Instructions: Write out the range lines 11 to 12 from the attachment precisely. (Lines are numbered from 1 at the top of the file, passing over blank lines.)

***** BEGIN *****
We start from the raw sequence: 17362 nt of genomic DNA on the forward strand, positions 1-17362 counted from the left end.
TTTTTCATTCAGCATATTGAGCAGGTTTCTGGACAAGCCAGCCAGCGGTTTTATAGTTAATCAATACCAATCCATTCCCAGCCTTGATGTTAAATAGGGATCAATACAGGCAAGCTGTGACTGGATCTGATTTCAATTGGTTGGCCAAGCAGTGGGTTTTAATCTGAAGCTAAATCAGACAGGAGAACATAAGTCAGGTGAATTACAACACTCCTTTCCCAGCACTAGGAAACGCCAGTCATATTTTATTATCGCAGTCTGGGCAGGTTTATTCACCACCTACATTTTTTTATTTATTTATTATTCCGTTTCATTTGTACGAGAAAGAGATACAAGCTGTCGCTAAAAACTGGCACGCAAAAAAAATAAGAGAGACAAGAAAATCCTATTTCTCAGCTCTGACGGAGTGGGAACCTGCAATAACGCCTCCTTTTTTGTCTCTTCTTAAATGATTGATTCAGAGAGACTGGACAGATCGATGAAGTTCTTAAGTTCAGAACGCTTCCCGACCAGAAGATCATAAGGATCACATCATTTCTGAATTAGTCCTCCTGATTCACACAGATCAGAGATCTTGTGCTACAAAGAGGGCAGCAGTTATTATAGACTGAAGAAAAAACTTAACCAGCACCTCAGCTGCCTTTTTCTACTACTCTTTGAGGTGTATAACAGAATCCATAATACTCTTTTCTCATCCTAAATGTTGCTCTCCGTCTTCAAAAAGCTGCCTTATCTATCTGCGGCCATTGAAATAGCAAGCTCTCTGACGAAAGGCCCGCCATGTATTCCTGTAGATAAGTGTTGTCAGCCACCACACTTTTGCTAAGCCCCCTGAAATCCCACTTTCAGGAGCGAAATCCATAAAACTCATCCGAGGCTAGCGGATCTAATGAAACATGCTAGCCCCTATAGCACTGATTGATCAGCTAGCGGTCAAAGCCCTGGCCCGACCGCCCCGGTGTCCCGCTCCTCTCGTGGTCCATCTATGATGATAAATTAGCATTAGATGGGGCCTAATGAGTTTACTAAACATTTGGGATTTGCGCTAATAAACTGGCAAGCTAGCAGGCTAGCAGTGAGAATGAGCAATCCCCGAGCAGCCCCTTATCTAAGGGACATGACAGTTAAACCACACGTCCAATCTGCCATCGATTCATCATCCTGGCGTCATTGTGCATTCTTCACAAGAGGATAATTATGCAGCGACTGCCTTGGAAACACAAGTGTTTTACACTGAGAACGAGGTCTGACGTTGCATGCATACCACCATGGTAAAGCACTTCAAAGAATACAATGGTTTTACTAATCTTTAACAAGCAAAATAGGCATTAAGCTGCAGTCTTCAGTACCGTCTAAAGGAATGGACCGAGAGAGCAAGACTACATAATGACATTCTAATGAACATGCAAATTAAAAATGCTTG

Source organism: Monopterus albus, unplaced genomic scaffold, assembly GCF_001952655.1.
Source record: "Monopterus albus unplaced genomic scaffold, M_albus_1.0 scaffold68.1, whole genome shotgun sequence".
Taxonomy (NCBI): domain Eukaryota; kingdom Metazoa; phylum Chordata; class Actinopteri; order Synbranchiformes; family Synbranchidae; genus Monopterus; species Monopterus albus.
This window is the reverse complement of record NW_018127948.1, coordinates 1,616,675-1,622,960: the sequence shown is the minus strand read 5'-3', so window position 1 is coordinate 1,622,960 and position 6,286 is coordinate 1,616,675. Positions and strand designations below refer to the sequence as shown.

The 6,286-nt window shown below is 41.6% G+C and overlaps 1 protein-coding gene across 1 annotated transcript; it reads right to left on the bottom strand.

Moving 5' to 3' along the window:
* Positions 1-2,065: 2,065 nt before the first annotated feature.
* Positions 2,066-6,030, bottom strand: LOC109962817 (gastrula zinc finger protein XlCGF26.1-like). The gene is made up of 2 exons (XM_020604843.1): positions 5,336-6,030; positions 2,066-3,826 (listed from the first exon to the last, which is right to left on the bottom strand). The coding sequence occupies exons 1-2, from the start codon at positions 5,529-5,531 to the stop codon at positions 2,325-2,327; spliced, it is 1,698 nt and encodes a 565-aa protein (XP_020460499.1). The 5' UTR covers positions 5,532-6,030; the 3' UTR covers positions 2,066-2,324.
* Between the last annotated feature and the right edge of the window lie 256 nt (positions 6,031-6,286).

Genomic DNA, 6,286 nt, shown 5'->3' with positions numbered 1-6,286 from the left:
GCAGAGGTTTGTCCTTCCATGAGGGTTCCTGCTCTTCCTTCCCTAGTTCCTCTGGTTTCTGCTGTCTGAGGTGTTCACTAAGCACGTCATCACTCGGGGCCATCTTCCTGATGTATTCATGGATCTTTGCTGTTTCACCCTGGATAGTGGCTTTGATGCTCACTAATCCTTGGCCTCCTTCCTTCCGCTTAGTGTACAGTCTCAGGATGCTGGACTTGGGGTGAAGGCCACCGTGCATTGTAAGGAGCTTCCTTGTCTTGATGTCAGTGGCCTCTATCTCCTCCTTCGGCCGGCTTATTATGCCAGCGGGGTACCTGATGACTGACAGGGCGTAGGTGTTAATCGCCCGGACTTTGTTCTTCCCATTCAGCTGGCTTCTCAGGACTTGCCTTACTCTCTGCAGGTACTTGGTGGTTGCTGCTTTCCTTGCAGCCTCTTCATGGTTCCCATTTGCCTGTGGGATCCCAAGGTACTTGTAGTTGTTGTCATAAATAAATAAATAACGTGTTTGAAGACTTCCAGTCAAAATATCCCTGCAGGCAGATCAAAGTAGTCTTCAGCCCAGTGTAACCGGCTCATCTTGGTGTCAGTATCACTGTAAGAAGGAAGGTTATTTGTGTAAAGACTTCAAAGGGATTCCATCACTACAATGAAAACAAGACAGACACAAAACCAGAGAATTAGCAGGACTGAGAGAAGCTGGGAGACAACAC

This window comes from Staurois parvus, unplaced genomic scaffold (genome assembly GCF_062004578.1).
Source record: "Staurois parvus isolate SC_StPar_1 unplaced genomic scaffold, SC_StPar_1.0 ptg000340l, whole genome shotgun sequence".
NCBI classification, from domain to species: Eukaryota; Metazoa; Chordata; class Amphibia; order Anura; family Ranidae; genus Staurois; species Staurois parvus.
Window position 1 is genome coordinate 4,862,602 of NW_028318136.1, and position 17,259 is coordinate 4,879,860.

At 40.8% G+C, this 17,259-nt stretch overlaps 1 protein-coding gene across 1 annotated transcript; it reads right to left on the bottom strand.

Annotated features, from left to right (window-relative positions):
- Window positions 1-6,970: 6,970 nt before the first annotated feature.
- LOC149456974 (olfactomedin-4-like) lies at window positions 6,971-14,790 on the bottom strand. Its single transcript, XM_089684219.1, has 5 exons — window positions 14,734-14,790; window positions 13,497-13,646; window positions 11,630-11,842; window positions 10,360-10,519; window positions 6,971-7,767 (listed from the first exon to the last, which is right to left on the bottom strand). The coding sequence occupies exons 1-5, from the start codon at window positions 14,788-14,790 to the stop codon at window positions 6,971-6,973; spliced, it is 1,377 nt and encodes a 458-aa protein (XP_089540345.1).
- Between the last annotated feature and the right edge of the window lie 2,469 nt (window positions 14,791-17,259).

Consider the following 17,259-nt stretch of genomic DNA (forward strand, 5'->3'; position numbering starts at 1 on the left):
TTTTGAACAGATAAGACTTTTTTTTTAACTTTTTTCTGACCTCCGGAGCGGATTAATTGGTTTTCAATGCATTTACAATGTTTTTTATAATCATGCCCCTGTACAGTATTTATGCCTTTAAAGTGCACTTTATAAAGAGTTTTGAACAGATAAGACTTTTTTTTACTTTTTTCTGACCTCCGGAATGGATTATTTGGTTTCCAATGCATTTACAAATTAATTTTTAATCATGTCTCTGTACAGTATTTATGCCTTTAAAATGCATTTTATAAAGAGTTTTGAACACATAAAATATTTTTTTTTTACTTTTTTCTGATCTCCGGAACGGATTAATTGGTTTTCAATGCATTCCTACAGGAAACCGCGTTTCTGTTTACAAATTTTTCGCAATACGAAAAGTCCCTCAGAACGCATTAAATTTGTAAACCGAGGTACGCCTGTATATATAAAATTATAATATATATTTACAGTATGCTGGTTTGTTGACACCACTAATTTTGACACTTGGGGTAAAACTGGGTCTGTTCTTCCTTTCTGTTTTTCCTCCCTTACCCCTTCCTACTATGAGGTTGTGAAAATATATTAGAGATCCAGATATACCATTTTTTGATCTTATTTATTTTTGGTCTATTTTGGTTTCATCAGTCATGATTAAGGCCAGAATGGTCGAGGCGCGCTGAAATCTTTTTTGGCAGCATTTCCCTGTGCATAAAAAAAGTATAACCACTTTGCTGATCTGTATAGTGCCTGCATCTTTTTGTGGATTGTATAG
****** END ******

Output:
* Between the last annotated feature and the right edge of the window lie 256 nt (positions 6,031-6,286).

Genomic DNA, 6,286 nt, shown 5'->3' with positions numbered 1-6,286 from the left: